Now, sole proprietors can come together with other self-employed people or small businesses to get insurance. The law requires members of an AHP share a similar professional or the same general business region. They don’t have to live in the same state.

Though not as regulated as the individual market, the new AHP regulation does provide some protections, said Kev Coleman, president of

“Some of the key consumer protections related to these new large group association health plans are pre-existing condition coverage, preventive care coverage, maternity and newborn care coverage, COBRA benefits, and prohibitions on annual/lifetime spending caps for health benefits,” Coleman said.

The federal regulation also forbids AHPs from charging higher premiums or denying coverage to people with pre-existing conditions. Coleman said other regulations also apply to AHPs, such as the Mental Health Parity and Addiction Equity Act and the Women’s Health and Cancer Rights Act.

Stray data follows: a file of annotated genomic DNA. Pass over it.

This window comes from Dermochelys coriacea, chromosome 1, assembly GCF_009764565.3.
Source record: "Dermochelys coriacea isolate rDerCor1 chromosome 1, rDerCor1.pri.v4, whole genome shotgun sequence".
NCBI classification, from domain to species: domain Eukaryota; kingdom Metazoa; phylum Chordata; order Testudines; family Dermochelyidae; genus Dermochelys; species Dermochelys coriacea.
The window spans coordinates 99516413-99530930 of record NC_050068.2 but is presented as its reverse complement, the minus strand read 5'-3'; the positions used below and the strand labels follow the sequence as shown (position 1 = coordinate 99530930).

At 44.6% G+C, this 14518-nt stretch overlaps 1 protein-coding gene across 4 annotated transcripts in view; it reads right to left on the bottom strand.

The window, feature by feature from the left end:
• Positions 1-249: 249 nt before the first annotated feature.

Plus, states can demand AHPs offer additional coverage. States differ in regulations associated with AHPs. A recent Commonwealth Fund report said states have been slow in regulating the new AHPs. Not all states support AHPs either. Eleven states have filed a lawsuit in hopes of spiking the AHP regulation.

Angela Sluss, COO of Wellthie, said state guidance in 2019 will influence AHPs’ popularity.

“Some states are embracing AHPs as they are operating under the belief that the plans will enable their small business owners to provide their employees with affordable health care options. However, there are certainly other states concerned that the affordability of AHPs, when compared to alternative insurance options, will cause more healthy individuals to join those plans, leaving less healthy individuals paying a higher premium,” said Sluss.